Hurricane Maria Hits Puerto Rico as Residents Told to Evacuate or ‘You’re Going to Die’

September 20, 2017, 12:39 PM UTC

Hurricane Maria has made landfall near Yabucoa, Puerto Rico, the U.S. National Hurricane Center (NHC) said on Wednesday.

The hurricane is about 35 miles (55 km) southeast of San Juan, Puerto Rico with maximum sustained winds of 155 miles per hour (250 km per hour), the NHC said, adding that it is moving in a north-westerly direction at 10 mph (17 km/h).

Maria, packing catastrophic winds and causing surges, earlier killed at least one person in the French territory of Guadeloupe and devastated the tiny island nation of Dominica. The second maximum-strength storm to hit the Caribbean this month, Maria battered the U.S. Virgin Island of St. Croix on Wednesday before heading toward Puerto Rico, where it was set to be the strongest storm to hit the island in about 90 years.

The storm is heading northwest, on a track directly over the island of 3.4 million people.

“We have not experienced an event of this magnitude in our modern history,” Ricardo Rossello, governor of Puerto Rico, said in a televised message on Tuesday.

“Although it looks like a direct hit with major damage to Puerto Rico is inevitable, I ask for America’s prayers,” he said, adding the government has set up 500 shelters.

Puerto Rico’s public safety commissioner Hector Pesquera issued a dire warning to the island’s residents as the storm approached: “You have to evacuate. Otherwise, you’re going to die. I don’t know how to make this any clearer.”

Read More: Hurricane Maria Shows That We Still Don’t Know What it Means to Be Prepared

In Puerto Rico, Maria is expected to dump as much as 25 inches (63.5 cm) of rain on parts of the island, the NHC said. Storm surges, when hurricanes push ocean water dangerously over normal levels, could be up to 9 feet (2.74 meters).

The heavy rainfall could cause life-threatening flash floods and mudslides, it added.

A few hours earlier, Maria passed west of St. Croix, home to about half of the U.S. Virgin Islands’ 103,000 residents, as a rare Category 5 storm the top of the five-step Saffir-Simpson scale.

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The center has hurricane warnings and watches out for the U.S. and British Virgin Islands, Puerto Rico, Culebra, and Vieques, the Turks and Caicos Islands, the southeastern Bahamas and the Dominican Republic from Cabo Engano to Puerto Plata.

Many U.S. Virgin Islands residents fled to shelters around midday Tuesday. U.S. Virgin Islands Governor Kenneth Mapp warned residents that their lives were at risk.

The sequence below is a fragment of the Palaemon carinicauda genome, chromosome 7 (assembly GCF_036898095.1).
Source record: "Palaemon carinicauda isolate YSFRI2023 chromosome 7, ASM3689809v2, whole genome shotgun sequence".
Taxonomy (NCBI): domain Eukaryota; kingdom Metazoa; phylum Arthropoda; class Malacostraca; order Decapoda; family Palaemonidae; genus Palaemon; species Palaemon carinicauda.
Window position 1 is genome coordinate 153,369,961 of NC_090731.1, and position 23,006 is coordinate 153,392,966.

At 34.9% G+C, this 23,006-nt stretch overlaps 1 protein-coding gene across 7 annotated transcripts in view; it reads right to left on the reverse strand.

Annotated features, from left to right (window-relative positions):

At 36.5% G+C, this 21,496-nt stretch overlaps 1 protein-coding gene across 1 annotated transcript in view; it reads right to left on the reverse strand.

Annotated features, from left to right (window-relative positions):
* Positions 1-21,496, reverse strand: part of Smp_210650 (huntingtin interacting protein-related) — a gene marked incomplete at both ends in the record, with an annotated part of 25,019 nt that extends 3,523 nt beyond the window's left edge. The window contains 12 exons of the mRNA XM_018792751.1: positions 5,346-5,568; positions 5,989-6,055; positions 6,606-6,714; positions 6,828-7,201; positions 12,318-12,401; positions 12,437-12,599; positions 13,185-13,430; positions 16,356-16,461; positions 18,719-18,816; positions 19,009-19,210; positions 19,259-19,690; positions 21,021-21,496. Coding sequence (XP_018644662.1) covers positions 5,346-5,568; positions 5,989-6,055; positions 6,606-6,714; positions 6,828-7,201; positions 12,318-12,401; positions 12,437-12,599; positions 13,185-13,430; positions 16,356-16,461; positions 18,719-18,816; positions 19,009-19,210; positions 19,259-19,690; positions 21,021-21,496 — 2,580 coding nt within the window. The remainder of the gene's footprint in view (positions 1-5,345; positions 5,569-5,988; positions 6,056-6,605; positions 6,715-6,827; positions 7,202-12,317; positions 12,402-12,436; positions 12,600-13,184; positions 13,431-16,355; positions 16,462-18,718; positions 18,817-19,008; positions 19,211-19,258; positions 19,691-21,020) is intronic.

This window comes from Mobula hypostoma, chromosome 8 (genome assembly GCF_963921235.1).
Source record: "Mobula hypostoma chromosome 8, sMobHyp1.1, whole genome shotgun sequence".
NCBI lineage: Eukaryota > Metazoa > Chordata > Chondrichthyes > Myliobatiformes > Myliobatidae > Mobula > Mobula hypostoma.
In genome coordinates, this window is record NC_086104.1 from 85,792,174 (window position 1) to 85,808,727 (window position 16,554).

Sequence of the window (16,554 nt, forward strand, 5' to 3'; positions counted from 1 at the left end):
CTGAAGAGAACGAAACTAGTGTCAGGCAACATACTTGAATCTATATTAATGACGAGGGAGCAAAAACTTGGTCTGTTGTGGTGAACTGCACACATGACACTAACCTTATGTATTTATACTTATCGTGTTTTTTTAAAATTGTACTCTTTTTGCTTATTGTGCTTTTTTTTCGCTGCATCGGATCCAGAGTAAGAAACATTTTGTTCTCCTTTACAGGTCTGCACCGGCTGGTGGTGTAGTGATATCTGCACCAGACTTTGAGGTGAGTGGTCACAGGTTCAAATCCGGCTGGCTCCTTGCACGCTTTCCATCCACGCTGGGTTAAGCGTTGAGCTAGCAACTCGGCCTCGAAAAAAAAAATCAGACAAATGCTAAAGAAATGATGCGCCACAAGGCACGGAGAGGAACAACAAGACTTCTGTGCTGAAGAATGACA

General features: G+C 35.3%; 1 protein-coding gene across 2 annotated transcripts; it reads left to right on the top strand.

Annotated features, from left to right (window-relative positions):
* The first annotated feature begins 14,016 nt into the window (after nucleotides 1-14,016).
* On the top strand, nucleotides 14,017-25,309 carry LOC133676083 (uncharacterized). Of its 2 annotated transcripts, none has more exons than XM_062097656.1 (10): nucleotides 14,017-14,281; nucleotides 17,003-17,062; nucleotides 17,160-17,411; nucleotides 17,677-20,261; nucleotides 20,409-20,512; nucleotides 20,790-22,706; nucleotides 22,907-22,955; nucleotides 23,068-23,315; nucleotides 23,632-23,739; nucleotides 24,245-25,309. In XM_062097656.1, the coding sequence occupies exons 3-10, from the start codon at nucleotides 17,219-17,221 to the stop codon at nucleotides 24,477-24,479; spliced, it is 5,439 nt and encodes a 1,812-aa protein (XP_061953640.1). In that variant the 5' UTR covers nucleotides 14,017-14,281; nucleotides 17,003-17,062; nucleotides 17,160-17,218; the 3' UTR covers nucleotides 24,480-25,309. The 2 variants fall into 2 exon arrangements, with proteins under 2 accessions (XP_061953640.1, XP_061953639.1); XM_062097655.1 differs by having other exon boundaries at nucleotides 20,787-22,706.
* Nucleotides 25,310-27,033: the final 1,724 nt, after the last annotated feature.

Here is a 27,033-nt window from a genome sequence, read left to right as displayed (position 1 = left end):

“The only thing that matters is the safety of your family, and your children, and yourself. The rest of the stuff, forget it,” Mapp said.

Authorities expect to start assessing storm damage on St. Croix from daybreak.

After crossing Puerto Rico, Maria will pass just north of the northeast coast of the Dominican Republic on Wednesday night and Thursday, the NHC said.

It was too early to know if Maria will threaten the continental United States as it moves northward in the Atlantic.

Earlier this month, Irma devastated several small islands, including Barbuda and the U.S. and British Virgin Islands, and caused heavy damage in Cuba and Florida, killing at least 84 people in the Caribbean and the U.S. mainland.


Maria is set to be the strongest hurricane to hit Puerto Rico since 1928, when the San Felipe Segundo hurricane made a direct hit on the island and killed about 300 people, the National Weather Service said.

A slow weakening is expected after the hurricane emerges over the Atlantic north of Puerto Rico and the Dominican Republic, the NHC added.

Puerto Rico avoided a direct hit from Irma, but the storm knocked out power for 70 percent of the island, and killed at least three people.

“This is going to be catastrophic for our island,” said Grisele Cruz, who was staying at a shelter in the southeastern city of Guayama. “We’re going to be without services for a long time.”

Puerto Rico is grappling with the largest municipal debt crisis in U.S. history, with both its government and the public utility having filed for bankruptcy protection amid fights with creditors.

The storm plowed into Dominica, a mountainous country of 72,000 people, late on Monday causing what Prime Minister Roosevelt Skerrit called “mind-boggling” destruction.

North of Dominica, the French island territory of Guadeloupe appeared to have been hit hard. The Guadeloupe prefecture said one person was killed by a falling tree and at least two people were missing in a shipwreck.

Some roofs had been ripped off, roads were blocked by fallen trees, 80,000 households were without power and there was flooding in some southern coastal areas, the prefecture said in Twitter posts.

This story was updated with new information about Hurricane Maria’s landfall in Puerto Rico.


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